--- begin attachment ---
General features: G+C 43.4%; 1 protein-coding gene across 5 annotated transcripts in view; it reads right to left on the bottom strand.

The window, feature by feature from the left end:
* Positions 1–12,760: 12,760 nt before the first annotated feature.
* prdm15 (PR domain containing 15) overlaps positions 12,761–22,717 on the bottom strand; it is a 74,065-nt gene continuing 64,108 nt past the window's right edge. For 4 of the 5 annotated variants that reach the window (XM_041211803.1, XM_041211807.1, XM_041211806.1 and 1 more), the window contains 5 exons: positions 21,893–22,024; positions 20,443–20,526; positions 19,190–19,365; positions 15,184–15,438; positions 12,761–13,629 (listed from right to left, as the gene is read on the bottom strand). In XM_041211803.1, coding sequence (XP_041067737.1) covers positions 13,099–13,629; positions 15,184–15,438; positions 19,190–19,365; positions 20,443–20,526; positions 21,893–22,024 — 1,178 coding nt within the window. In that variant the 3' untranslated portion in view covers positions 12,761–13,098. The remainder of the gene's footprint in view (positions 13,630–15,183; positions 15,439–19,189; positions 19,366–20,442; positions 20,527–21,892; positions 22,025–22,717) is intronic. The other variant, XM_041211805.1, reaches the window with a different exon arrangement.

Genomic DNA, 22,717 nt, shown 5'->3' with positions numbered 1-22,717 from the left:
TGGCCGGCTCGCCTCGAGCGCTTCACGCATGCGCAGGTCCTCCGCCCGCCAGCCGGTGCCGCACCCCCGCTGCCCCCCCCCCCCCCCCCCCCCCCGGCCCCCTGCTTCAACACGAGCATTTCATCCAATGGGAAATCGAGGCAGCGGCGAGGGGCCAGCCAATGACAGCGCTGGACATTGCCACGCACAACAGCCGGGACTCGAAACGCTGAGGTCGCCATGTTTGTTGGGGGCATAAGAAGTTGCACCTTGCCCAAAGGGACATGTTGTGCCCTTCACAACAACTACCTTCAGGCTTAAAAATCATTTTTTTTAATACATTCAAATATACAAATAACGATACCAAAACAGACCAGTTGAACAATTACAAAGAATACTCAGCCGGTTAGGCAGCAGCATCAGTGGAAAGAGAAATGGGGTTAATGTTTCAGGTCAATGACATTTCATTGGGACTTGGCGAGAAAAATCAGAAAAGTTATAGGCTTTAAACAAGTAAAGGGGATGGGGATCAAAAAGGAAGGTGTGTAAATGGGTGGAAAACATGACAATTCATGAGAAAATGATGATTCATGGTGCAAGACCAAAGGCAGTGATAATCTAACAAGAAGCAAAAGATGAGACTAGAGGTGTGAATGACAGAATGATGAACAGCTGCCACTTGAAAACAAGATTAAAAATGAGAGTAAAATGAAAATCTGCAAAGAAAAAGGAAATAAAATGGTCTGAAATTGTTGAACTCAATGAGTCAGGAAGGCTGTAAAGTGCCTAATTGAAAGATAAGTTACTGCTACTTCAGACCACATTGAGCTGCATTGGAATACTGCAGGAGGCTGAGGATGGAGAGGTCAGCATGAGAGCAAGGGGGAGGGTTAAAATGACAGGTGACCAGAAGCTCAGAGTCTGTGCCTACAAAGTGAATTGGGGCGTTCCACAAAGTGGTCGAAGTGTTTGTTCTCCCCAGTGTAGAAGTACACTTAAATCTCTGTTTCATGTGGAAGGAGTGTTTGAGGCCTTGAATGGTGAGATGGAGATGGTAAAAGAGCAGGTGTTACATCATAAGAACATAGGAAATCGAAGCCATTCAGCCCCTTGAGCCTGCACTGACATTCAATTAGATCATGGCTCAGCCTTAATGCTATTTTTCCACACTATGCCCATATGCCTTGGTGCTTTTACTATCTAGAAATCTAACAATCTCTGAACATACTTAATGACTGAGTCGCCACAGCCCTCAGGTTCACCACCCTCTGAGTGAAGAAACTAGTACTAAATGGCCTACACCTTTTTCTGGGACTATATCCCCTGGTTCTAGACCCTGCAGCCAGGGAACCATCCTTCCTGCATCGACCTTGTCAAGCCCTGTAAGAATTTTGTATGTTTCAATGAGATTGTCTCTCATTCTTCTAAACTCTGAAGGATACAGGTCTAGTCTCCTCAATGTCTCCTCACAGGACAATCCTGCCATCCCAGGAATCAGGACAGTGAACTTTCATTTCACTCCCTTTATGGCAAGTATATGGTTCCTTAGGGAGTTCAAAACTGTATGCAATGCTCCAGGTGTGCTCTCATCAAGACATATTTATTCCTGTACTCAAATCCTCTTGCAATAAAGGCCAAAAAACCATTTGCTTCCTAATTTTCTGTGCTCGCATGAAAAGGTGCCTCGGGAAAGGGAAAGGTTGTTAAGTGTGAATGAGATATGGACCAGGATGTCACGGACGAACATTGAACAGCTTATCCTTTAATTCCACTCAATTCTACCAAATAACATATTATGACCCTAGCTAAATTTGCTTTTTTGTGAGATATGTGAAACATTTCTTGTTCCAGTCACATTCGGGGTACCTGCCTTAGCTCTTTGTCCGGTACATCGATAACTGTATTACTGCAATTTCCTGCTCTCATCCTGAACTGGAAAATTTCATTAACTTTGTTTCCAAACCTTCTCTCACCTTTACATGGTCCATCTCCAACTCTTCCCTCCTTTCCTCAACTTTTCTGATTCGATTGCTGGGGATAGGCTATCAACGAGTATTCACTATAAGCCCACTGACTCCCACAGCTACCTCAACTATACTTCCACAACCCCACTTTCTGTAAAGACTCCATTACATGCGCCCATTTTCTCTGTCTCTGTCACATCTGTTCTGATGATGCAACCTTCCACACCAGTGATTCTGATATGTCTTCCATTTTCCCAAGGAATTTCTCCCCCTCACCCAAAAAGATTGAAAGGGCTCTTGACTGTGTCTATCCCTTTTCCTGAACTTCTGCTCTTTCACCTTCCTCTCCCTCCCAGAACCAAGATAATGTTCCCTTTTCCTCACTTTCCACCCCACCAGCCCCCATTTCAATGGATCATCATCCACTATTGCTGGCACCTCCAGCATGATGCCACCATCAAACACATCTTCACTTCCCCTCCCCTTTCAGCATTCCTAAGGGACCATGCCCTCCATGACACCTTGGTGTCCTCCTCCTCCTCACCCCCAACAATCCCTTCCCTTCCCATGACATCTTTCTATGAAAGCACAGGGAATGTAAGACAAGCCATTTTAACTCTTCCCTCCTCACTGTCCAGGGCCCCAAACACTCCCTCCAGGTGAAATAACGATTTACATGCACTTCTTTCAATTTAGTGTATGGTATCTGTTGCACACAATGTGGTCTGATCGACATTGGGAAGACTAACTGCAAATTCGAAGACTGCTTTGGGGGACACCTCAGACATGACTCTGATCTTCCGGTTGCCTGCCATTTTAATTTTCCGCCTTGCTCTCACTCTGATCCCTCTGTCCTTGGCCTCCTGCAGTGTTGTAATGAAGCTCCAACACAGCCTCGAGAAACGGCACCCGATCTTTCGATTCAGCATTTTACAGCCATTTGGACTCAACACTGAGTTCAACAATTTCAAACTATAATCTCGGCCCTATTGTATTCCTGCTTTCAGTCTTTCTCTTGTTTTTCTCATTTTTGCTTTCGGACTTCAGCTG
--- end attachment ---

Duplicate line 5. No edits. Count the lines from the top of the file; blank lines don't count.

Genomic DNA, 22,717 nt, shown 5'->3' with positions numbered 1-22,717 from the left: